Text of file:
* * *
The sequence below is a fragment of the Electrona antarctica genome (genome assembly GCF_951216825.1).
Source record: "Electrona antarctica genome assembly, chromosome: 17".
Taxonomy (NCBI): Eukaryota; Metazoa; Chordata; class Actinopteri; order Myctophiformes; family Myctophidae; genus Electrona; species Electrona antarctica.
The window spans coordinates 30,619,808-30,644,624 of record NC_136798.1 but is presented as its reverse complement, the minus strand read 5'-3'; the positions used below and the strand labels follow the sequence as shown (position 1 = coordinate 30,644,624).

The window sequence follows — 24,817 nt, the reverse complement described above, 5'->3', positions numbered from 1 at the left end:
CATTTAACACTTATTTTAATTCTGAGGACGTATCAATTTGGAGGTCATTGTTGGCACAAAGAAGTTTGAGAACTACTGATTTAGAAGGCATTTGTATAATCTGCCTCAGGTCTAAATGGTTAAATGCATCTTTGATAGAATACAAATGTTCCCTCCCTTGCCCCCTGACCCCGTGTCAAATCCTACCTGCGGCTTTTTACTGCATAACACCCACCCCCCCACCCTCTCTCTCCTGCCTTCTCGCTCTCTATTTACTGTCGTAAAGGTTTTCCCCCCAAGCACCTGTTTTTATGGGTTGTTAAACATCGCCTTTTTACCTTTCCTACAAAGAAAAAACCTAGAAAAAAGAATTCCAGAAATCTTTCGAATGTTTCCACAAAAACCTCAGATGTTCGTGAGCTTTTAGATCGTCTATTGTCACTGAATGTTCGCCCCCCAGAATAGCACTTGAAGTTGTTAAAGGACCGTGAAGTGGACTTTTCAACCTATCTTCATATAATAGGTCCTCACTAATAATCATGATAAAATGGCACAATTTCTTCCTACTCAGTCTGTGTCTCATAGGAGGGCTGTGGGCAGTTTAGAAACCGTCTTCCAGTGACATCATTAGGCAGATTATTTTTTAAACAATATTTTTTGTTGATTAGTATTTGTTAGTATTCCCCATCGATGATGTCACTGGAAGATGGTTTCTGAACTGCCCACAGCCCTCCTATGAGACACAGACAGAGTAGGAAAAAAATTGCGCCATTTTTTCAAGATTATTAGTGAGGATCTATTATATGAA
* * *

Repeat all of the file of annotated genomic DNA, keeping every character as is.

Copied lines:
The sequence below is a fragment of the Electrona antarctica genome (genome assembly GCF_951216825.1).
Source record: "Electrona antarctica genome assembly, chromosome: 17".
Taxonomy (NCBI): Eukaryota; Metazoa; Chordata; class Actinopteri; order Myctophiformes; family Myctophidae; genus Electrona; species Electrona antarctica.
The window spans coordinates 30,619,808-30,644,624 of record NC_136798.1 but is presented as its reverse complement, the minus strand read 5'-3'; the positions used below and the strand labels follow the sequence as shown (position 1 = coordinate 30,644,624).

The window sequence follows — 24,817 nt, the reverse complement described above, 5'->3', positions numbered from 1 at the left end:
CATTTAACACTTATTTTAATTCTGAGGACGTATCAATTTGGAGGTCATTGTTGGCACAAAGAAGTTTGAGAACTACTGATTTAGAAGGCATTTGTATAATCTGCCTCAGGTCTAAATGGTTAAATGCATCTTTGATAGAATACAAATGTTCCCTCCCTTGCCCCCTGACCCCGTGTCAAATCCTACCTGCGGCTTTTTACTGCATAACACCCACCCCCCCACCCTCTCTCTCCTGCCTTCTCGCTCTCTATTTACTGTCGTAAAGGTTTTCCCCCCAAGCACCTGTTTTTATGGGTTGTTAAACATCGCCTTTTTACCTTTCCTACAAAGAAAAAACCTAGAAAAAAGAATTCCAGAAATCTTTCGAATGTTTCCACAAAAACCTCAGATGTTCGTGAGCTTTTAGATCGTCTATTGTCACTGAATGTTCGCCCCCCAGAATAGCACTTGAAGTTGTTAAAGGACCGTGAAGTGGACTTTTCAACCTATCTTCATATAATAGGTCCTCACTAATAATCATGATAAAATGGCACAATTTCTTCCTACTCAGTCTGTGTCTCATAGGAGGGCTGTGGGCAGTTTAGAAACCGTCTTCCAGTGACATCATTAGGCAGATTATTTTTTAAACAATATTTTTTGTTGATTAGTATTTGTTAGTATTCCCCATCGATGATGTCACTGGAAGATGGTTTCTGAACTGCCCACAGCCCTCCTATGAGACACAGACAGAGTAGGAAAAAAATTGCGCCATTTTTTCAAGATTATTAGTGAGGATCTATTATATGAA